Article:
Perhaps there’s a good reason most Jews only go to Temple twice a year. We go to a holy place, we go during a holy day, but we don’t necessarily experience holiness. And if we don’t find G-d and spirituality in this place and at these times, when are we supposed to? Either our search for spirituality is an impossible one, or we’re not looking in the right place.
There’s a story about a man desperately searching under a streetlight. A passerby asks, "What are you looking for?" "I lost my wallet," he answers. "Where did you last see it?" the passerby asks. "Up the block," the man says. "So why aren’t you looking up the block?" asks the mystified passerby. The man replies, "There you can’t see anything, it’s too dark. So I came here to search under the streetlight."
The Rebbe of Kotzk once asked, "Where is G-d?" His answer: "Wherever He is let in." If we let G-d into our day-to-day activities, G-d and holiness become a part of our daily lives.
G-d doesn’t just live in a synagogue. He is everywhere and everything—but we need to open our perceptions to Him. Jewish rituals were never meant to be hollow actions. They are meant to be hallowed actions. They are supposed to be a key. G-d already knows where we are, now we have to find Him! We can have a spiritual experience at any time, and G-d is found everywhere.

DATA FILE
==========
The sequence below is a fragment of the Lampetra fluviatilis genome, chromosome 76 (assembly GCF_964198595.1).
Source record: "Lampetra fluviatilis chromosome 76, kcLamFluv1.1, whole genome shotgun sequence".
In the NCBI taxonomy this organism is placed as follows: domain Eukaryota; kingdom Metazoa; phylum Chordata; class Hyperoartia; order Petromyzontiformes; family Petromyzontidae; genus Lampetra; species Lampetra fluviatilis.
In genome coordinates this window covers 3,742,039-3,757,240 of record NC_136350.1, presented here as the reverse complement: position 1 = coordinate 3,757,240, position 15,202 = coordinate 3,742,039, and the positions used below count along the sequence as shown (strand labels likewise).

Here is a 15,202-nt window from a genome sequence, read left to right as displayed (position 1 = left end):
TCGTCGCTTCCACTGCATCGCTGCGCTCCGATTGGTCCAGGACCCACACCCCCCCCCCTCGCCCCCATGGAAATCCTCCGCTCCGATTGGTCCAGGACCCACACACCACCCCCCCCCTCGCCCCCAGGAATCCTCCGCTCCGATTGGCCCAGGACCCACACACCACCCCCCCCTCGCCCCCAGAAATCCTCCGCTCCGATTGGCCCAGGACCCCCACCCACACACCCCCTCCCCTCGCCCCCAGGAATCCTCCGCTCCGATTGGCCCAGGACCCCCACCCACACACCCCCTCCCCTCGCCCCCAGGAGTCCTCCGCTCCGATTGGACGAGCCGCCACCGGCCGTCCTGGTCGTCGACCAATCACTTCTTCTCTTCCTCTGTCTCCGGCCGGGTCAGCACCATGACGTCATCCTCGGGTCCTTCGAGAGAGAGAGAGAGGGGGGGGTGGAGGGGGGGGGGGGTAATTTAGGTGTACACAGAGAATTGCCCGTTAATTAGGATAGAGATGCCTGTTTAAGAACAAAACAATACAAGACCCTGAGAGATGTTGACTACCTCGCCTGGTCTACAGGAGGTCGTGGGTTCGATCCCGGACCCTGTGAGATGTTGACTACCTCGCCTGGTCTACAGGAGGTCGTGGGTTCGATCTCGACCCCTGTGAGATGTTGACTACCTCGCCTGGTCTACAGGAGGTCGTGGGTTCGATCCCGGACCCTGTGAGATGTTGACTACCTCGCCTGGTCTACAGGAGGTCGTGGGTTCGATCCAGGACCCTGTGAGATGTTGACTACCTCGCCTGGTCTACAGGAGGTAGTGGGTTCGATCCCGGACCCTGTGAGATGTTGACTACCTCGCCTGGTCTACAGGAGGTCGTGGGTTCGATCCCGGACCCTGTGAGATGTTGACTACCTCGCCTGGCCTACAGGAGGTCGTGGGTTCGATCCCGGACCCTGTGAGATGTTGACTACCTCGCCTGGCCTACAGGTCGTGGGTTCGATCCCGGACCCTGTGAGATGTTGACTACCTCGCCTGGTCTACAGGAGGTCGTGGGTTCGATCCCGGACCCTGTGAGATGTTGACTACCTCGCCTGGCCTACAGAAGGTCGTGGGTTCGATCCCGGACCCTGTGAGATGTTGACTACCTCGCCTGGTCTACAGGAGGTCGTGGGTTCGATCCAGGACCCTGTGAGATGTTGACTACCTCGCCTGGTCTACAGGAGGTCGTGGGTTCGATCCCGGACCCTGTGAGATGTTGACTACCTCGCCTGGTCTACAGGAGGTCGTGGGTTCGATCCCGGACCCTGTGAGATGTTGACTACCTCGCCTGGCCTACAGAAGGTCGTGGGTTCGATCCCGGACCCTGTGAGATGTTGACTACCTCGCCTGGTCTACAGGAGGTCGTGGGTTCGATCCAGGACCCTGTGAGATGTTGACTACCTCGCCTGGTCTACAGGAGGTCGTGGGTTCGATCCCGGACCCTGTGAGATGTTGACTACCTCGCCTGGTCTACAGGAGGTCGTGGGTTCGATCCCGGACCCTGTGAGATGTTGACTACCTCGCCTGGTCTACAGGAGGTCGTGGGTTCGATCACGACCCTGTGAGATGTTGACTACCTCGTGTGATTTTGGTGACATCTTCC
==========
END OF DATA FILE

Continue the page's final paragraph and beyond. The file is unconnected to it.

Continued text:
We hear holiness when we listen to that little voice inside us, we taste holiness when we offer a prayer before we eat, we take holiness with us when we kiss the mezuzah on our way out. We sanctify time by turning Saturday into Shabbat. We sanctify place and person through mitzvot such as sukkah and mikvah.
And once we begin to experience G-d in what we do, say, think and feel, we discover that spirituality is not something that just happens, but something that we continuously strive for. How do we strive for it? By our everyday actions. Where is G-d? Wherever He is let in.
The Jewish New Year is about a fresh new start, and at Farbrengen, we’ve compiled some fresh food for spiritual thought. In this issue, a woman takes us on her thirty-year journey in "Confessions of a Jewish Feminist," and in our "Dear Rebbe" column, modern science grapples with a miracle in the ICU. We hope you enjoy this edition of Farbrengen, and, as always, we welcome and enjoy your feedback.
May we be written and inscribed in the Book of Life for a happy, healthy and sweet New Year. F